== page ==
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Slievenalargy 280m,
1844, 4km
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Mourne Mountains Area   N: Castlewellan Subarea
Place count in area: 58, OSI/LPS Maps: 20, 29, EW-CLY 
Highest place:
Slieve Donard, 849m
Maximum height for area: 849 metres,     Maximum prominence for area: 821 metres,

Note: this list of places includes island features such as summits, but not islands as such.
Rating graphic.
Slievenalargy Hill Sliabh na Leargadh A name in Irish, also Tullynasoo Mountain an extra name in English (Ir. Sliabh na Leargadh [PNNI], 'mountain of the sloping expanse') Down County in NI and in Ulster Province, in Binnion List, Granite, granodiorite Bedrock

Height: 280m OS 1:50k Mapsheet: 29 Grid Reference: J29770 35554
Place visited by 44 members. Recently by: eflanaga, pdtempan, Jai-mckinney, Kirsty, Carolyn105, dregish, Hoverla, trostanite, PaulNolan, LorraineG60, MichaelG55, Wilderness, Ulsterpooka, eamonoc, jimmyread
I have visited this place: NO (You need to be a logged-in member to change this.)

Longitude: -6.009698, Latitude: 54.252578 , Easting: 329770, Northing: 335554 Prominence: 155m,  Isolation: 3.9km
ITM: 729692 835577,   GPS IDs, 6 char: Slvnlr, 10 char: Slvnlrgy
Bedrock type: Granite, granodiorite, (Newry Granodiorite Complex)

Tullynasoo is a townland in the parish of Kilcoo. The name is derived from Ir. Tulaigh na Subh, 'hillock of strawberries'. The name Tullynasoo Mountain probably refers to the mountain pasture of the townland. Slievenalargy appears to be the name of the peak.   Slievenalargy is the 1206th highest place in Ireland.

COMMENTS for Slievenalargy (Sliabh na Leargadh) 1 of 1  
Follow this place's comments Picture about mountain Slievenalargy (<i>Sliabh na Leargadh</i>) in area Mourne Mountains, Ireland
Picture: Secluded Mass Rock on Slievenalargy
wicklore on Slievenalargy, 2010
by wicklore  30 Mar 2010
Driving around Slievenalargy looking for a place to park I spoke to a couple of people on the minor road that skirts to the south of the hill. They told me I could park at the quarry at J305354 starA, and cautioned that I should let the occupants of the house on the lane leading to the quarry know. A good minor road starting at J307352 starB leads up to the quarry. There was no one at the house when I called. I parked at the quarry anyway, and I left a note in the window of my car with phone number in case there was a problem.

I climbed up to the left of the quarry and picked my way over rough ground to the NW. Fences criss-cross the hill, and I was able to pick up a small trail leading across the hill in the direction of the summit. While Slievenalargy may be one of the quieter Mournes hills, with little evidence of many visitors, it did hold a pleasant surprise in store for me. At approximately J299356 starC I discovered a Mass Rock, inscribed with chalice, crosses and the letters ‘IHS’. It was a large block of granite, perhaps 3 feet high and 4 feet wide. It sat nestled between two areas of higher ground, and the views across to the Mournes from it were stunning. It was strange to think it had probably sat here for hundreds of years, and that it had once attracted so many people in secret onto this hill. Now hundreds of years later I was following in their footsteps, for a different reason, but seeing the same views. Letting go of the past I continued on to the summit area, which involved crossing a couple more tricky fences. The top is heathery with a sprinkling of rocks and boulders. The best view is towards the main Mournes, with Slieve Bearnagh, Meelmore and Meelbeg looking fantastic from this angle. Lough Island Reavy Reservoir sparkled just below the hill, and my eye was drawn northwards where I saw distant hills and Lough Neagh.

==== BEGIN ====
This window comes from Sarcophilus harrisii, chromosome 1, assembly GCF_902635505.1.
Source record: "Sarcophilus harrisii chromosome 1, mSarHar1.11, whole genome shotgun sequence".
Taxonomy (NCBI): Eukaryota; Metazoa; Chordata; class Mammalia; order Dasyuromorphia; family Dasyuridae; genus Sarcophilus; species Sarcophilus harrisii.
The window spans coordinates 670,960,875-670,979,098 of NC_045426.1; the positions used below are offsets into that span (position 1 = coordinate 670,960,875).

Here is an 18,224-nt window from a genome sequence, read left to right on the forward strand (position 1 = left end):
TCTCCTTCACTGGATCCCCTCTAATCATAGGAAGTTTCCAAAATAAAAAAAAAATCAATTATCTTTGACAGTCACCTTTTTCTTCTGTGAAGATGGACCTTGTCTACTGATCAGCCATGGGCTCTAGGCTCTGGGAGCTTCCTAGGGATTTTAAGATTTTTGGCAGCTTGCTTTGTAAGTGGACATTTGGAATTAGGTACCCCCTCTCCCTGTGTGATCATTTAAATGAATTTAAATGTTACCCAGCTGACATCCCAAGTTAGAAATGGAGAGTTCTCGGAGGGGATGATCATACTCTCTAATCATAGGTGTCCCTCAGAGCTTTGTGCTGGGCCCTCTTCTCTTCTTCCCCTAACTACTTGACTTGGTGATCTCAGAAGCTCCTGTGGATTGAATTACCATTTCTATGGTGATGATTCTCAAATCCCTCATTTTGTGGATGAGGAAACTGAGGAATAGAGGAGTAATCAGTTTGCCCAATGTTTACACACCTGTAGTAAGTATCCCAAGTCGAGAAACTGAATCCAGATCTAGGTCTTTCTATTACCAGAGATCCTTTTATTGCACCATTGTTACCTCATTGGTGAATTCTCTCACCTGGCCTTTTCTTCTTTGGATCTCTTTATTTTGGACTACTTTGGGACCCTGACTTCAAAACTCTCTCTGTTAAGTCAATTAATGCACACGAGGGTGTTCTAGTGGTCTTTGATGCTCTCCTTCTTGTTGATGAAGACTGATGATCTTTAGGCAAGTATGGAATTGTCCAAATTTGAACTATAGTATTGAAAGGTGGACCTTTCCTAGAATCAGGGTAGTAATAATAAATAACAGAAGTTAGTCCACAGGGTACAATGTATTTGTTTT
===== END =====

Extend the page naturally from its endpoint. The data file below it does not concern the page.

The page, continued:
I retraced my route back to the quarry, pausing once again to admire the Mass Rock. As I moved on, the Rock continued its quiet existence, sitting peacefully in its hidden spot, with the knowledge that it will remain largely unvisited because of its location on this quiet hill.

I would suggest that anyone who wants to park at the quarry should call into the house on the lane to let them know. The quarry is dangerous, and is in use, so permission should be sought. Other than that it’s easy to enjoy the respite of this quiet hill! From the quarry to the summit only took about 30 minutes at a rambling pace, and the biggest challenge is getting over the many fences. Linkback:
Your Score: Very useful <<  >>Average Picture about mountain Slievenalargy (<i>Sliabh na Leargadh</i>) in area Mourne Mountains, Ireland
Picture: Looking south to the Mournes
wicklore on Slievenalargy, 2010
by wicklore  30 Mar 2010
Slievenalargy is one of the closest outliers to the north of the main Mourne group. For this reason it offers great views back to its higher and more majestic neighbours. In particular it offers new vistas of familiar hills, such as this photo which shows Slieve Bearnagh, Meelmore and Meelbeg. Linkback:
Your Score: Very useful <<  >>Average
Burnt hill top
by pn_runner  23 Apr 2011
As of April 2011 the gorze above the quarry Wicklore mentions has been burnt off. You can pretty much pick your own route so long as you don't mind blackening your clothes and climbing fences. Linkback:
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(End of comment section for Slievenalargy (Sliabh na Leargadh).)

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